By Julie Shapiro
BATTERY PARK CITY — The Battery Park City Authority ought to be phased out after squandering more than $300,000 in public funds, the chairwoman of the local community board said Monday.
"This was a complete breach of public trust," said Julie Menin, who leads Community Board 1. "It’s really shocking that taxpayer money was being spent on such frivolous and superfluous items."
The Authority poured tens of thousands of dollars into open-bar parties, lavish picnics and nonprofits unrelated to Battery Park City over the past several years, the state Inspector General said in a report released last Friday. The abuses took place under the oversight of former Authority President Jim Cavanaugh and Chairman James Gill, who have since stepped down.
Although the Authority now has stricter regulations and a new leader in Chairman Bill Thompson, Menin said the Authority's usefulness has expired.
Menin isn't arguing for the Authority to be shut down tomorrow, but said there needs to be an orderly plan enacted to phase out the organization.
Founded in 1968, the state-run Battery Park City Authority was charged with developing the new 92-acre neighborhood on Hudson River landfill, work that is now nearly complete.
"The whole mission of the Battery Park City Authority needs to be scrutinized," Menin said. "It’s time that it should be sunsetted."
One way of closing the Authority would be for Mayor Bloomberg to buy Battery Park City from the state for $1 and then to run it like any other city neighborhood, without the extra layer of bureaucracy.
Bloomberg and city Comptroller John Liu looked into that option earlier this year but did not immediately comment on it Monday.
Menin said the state could also shut down the Authority, and she called on Gov. David Paterson and Governor-elect Andrew Cuomo to look into doing so.
Paterson and Cuomo did not respond to requests for comment, and an Authority spokeswoman declined to comment.
Another advocate of shutting down the Battery Park City Authority is Eric Wallace, a resident who has strongly objected to the upcoming tax increases in the neighborhood.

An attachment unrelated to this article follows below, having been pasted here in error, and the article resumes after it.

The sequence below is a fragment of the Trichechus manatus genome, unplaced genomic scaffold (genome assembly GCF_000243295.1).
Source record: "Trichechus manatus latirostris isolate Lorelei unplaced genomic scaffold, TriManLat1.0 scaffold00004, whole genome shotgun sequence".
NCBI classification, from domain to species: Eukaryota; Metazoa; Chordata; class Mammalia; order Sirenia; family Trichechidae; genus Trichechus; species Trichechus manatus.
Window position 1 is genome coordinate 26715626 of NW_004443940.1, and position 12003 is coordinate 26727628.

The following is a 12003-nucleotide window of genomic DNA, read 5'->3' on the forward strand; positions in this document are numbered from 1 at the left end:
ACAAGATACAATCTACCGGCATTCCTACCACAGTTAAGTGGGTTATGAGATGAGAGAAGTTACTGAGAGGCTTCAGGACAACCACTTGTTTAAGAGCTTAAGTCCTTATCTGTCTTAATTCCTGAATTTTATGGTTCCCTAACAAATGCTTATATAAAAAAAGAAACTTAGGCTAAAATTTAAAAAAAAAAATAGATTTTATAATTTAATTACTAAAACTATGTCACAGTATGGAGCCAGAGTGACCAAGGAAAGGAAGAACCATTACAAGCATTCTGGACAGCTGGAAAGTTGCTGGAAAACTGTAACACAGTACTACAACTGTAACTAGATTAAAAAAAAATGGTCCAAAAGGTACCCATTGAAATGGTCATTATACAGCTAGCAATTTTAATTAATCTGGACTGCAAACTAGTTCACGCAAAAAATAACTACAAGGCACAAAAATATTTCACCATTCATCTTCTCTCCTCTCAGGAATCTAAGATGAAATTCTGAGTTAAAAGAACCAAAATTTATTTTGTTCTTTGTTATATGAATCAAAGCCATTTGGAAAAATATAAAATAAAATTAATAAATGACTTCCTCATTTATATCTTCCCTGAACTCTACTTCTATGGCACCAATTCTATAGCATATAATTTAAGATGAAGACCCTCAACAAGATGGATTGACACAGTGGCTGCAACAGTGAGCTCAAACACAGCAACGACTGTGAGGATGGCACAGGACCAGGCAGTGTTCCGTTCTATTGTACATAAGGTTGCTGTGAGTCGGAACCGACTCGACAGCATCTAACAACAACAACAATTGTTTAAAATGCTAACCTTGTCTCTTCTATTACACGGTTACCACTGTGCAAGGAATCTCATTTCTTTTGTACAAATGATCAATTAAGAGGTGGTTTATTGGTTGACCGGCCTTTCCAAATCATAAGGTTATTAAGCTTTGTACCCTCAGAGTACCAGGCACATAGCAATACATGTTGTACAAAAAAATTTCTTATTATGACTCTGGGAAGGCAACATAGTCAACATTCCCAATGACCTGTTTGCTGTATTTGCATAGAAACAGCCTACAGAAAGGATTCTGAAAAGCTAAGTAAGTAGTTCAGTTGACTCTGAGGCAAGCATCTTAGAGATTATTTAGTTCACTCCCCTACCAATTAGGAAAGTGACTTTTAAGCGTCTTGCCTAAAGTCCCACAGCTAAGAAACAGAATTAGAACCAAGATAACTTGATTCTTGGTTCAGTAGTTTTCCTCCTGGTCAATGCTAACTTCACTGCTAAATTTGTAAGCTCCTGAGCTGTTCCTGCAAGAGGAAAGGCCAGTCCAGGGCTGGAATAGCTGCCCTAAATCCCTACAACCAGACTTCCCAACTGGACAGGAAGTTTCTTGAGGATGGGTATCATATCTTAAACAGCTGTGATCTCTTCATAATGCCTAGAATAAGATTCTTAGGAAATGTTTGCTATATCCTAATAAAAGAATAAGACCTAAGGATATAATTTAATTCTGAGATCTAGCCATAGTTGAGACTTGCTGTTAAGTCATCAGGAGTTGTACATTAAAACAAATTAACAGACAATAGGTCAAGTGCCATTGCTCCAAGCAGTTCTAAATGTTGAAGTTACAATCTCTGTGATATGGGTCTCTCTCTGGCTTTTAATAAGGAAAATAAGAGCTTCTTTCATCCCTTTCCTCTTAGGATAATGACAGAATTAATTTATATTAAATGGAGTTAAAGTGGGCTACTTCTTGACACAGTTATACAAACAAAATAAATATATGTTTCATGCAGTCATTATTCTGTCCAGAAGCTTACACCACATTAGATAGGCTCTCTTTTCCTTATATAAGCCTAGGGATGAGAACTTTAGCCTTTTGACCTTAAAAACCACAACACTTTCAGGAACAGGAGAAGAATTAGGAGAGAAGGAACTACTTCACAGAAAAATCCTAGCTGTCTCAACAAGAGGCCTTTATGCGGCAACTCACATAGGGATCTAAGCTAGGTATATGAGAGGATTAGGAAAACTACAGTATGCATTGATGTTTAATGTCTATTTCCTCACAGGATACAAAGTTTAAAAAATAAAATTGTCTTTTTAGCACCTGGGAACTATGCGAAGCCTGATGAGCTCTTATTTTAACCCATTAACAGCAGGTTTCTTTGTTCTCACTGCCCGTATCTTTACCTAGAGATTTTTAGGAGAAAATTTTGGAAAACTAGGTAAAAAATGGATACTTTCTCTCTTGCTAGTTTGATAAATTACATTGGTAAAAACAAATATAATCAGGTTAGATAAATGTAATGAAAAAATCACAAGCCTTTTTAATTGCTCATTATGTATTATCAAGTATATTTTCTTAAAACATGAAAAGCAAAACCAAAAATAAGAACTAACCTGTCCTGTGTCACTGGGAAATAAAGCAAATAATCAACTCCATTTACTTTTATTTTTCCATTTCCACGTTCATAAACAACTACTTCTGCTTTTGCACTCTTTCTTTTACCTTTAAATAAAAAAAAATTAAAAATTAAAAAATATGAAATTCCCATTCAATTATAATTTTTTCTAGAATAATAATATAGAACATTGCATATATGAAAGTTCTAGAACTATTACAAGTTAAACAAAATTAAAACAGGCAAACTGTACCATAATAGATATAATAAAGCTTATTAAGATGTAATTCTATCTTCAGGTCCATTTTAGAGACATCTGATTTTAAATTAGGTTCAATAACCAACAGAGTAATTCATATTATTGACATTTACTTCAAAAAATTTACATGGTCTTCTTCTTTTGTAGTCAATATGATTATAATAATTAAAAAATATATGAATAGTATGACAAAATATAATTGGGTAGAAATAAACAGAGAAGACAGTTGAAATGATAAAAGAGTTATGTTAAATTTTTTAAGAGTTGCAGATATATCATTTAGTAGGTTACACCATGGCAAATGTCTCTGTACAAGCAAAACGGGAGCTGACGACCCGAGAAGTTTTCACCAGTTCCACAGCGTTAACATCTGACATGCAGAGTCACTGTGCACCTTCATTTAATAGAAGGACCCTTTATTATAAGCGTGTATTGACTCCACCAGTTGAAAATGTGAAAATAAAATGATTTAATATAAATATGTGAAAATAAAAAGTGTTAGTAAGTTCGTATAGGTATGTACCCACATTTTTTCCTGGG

"It’s just outrageous," said Wallace, who lives in Liberty House at 377 Rector Pl. and has two young children. "There’s a sense of entitlement and hubris. There’s a culture there now that’s become counterproductive to the greater good of Battery Park City."
Wallace is particularly angry about the lavish spending in light of the Authority’s planned hikes to ground rent, a fee that all neighborhood property owners pay on top of regular taxes. At Liberty House, residents now paying an average $31 a month in ground rent will have to pay $276 a month starting next June.
Wallace, 37, said he is a Democrat who does not ordinarily object to taxes.
"But I don’t believe in paying taxes when it’s just being flushed down the toilet, and that’s what the Authority is doing," Wallace said.
Still, not all Battery Park City residents want to see the Authority go.
Linda Belfer, a longtime Gateway Plaza resident and chairwoman of CB1’s Battery Park City Committee, said she likes that the Authority gives the community a say in decisions about the neighborhood, like the selection of an operator for the new community center on North End Avenue.
"It’s hard to say right now whether the city would do a good job," Belfer said. "I don’t think the actions [the Authority] allegedly committed outweigh the benefit if they stay."